Unlike Canadian broadcasters, they will spend virtually all of their CanCon obligation on scripted fiction and long form docs, for global audiences (they don’t do news and sports). For Netflix alone, 30% of GR in Canada would be about $300 million. Add in Disney, Amazon Prime et al, and foreign streamers’ combined CanCon obligation could easily be double what Canada’s private broadcasters now spend on comparable CanCon. Of course they want lesser obligations, and want to own content they finance.

Yet, Canada’s independent producers are eyeing all that new foreign money with proprietary interest. Under current CRTC regulation and CanCon criteria, it would finance productions they would produce and own. Even if the CRTC sets streamers’ CanCon obligation at only 15% of GR, it’s a powerful incentive. But heritage ministers Guilbeault and Rodriguez have stoked expectations of up to $1 billion in new money.

If CRTC adopted the British model, foreign streamers would be able to own the rights in ‘certified’ Canadian scripted fiction and long-form docs. So, the CRTC and government would be hard-pressed to continue preventing broadcasters from doing the same, including access to CanCon tax credits and CMF financing. All of a sudden, broadcasters would have an incentive to view what’s now an ‘expense’ as a potential investment, producing it themselves or negotiating an equity stake with independent producers.

That would be a sea change for Canada’s independent producers, breaking the bankable CanCon system of subsidized-independent-supply for regulated-demand. Expect fierce opposition.

That is just one of many big policy issues that Bill C-11 leaves dangling. For the first time ever in Canadian broadcasting law, policy and regulation, C-11 will require foreign content providers to compete with Canadian broadcasters for CanCon. The higher streamers’ regulatory obligation, the more they will be driven to compete for the best CanCon stories, creators, artists, talent, crews, locations, resources — and Canadian audiences. And the greater will be the impact on Canadian broadcasters, and pressure for change, all driven by government-mandated foreign competition.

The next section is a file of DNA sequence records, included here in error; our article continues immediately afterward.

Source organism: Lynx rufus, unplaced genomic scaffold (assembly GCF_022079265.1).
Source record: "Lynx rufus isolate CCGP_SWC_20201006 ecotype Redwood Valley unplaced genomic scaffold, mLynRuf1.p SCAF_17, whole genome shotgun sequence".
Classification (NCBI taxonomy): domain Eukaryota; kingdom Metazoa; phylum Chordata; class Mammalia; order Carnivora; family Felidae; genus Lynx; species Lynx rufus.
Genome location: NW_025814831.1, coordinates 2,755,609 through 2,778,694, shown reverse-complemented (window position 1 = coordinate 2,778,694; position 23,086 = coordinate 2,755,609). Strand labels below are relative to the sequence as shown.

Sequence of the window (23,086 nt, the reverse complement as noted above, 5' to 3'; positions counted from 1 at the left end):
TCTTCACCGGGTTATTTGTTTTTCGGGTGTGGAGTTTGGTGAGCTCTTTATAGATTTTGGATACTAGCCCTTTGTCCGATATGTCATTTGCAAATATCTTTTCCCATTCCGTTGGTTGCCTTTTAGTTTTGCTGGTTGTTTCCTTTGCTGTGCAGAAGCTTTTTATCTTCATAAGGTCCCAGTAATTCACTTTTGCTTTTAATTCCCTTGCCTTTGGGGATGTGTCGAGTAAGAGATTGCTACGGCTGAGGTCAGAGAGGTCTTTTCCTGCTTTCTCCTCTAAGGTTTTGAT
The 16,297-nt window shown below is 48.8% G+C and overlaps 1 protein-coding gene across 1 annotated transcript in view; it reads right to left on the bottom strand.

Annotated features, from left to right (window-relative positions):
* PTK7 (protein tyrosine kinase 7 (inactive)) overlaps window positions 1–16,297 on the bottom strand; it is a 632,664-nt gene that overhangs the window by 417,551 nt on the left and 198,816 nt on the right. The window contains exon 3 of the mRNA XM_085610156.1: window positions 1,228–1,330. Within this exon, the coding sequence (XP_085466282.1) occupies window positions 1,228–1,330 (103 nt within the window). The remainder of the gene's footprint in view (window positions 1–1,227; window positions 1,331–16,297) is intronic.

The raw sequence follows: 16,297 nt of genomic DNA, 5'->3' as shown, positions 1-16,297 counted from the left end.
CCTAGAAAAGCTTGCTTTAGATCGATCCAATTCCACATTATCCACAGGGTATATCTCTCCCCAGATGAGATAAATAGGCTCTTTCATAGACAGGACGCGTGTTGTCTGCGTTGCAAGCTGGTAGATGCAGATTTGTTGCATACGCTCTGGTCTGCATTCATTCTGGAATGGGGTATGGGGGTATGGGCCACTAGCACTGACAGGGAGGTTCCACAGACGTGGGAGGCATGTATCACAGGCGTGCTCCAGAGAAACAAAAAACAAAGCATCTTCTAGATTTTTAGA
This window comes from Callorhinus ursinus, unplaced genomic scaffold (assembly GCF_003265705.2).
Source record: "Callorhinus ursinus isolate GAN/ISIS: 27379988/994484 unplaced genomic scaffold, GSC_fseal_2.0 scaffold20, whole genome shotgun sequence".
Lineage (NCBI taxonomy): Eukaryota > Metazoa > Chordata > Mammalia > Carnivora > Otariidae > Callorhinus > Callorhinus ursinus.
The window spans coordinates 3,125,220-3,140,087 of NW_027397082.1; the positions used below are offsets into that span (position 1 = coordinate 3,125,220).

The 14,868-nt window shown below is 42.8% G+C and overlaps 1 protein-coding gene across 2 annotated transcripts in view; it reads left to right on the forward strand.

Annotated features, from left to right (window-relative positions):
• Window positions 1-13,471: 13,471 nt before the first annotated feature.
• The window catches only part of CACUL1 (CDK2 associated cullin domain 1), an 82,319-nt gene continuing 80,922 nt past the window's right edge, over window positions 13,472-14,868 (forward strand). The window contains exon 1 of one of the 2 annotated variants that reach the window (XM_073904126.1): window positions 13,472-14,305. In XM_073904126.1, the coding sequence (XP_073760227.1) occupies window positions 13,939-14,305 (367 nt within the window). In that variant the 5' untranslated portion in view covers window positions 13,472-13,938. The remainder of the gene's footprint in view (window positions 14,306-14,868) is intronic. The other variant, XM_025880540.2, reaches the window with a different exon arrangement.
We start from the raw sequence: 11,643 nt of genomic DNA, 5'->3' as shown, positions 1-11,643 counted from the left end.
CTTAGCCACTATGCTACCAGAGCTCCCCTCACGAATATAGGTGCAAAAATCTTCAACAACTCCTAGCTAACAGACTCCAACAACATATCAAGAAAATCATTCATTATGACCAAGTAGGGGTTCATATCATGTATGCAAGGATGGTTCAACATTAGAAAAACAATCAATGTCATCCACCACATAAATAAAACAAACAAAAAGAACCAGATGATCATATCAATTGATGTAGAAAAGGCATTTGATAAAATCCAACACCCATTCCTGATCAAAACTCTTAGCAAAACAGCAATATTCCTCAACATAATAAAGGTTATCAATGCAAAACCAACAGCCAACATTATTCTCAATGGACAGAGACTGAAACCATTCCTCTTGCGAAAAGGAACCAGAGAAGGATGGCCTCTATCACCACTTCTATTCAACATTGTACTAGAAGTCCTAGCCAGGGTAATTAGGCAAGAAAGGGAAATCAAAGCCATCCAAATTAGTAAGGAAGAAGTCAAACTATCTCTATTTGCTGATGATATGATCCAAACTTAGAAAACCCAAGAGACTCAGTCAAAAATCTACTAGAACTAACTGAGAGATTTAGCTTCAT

C-11 will usher-in the biggest market upheaval in Canadian broadcasting and CanCon production ever seen. It will outsource the most culturally sensitive, high profile, CanCon. It will drive Canadian broadcasters to demand liberalization of foreign investment restrictions as they compete head-to-head with globally financed foreign streamers for their own domestic content.

No one, neither the government, nor any of the stacks of reports and submissions filed in the long parade of policy consultations that led up to C-11, has addressed the market, economic and financial implications of what the CRTC is about to undertake. It will take years to implement, with lengthy CRTC proceedings followed by challenges to Cabinet and the courts. And it will cost Canadians heavily as consumers and as taxpayers.

Policy consultant Len St-Aubin has worked with government, associations, and private sector clients including online streamers. The views expressed in this opinion are his alone. Formerly he was Director General, Telecommunications Policy, at Industry Canada, he was also a member of the policy teams that developed both the 1991 Broadcasting Act and the 1993 Telecommunications Act.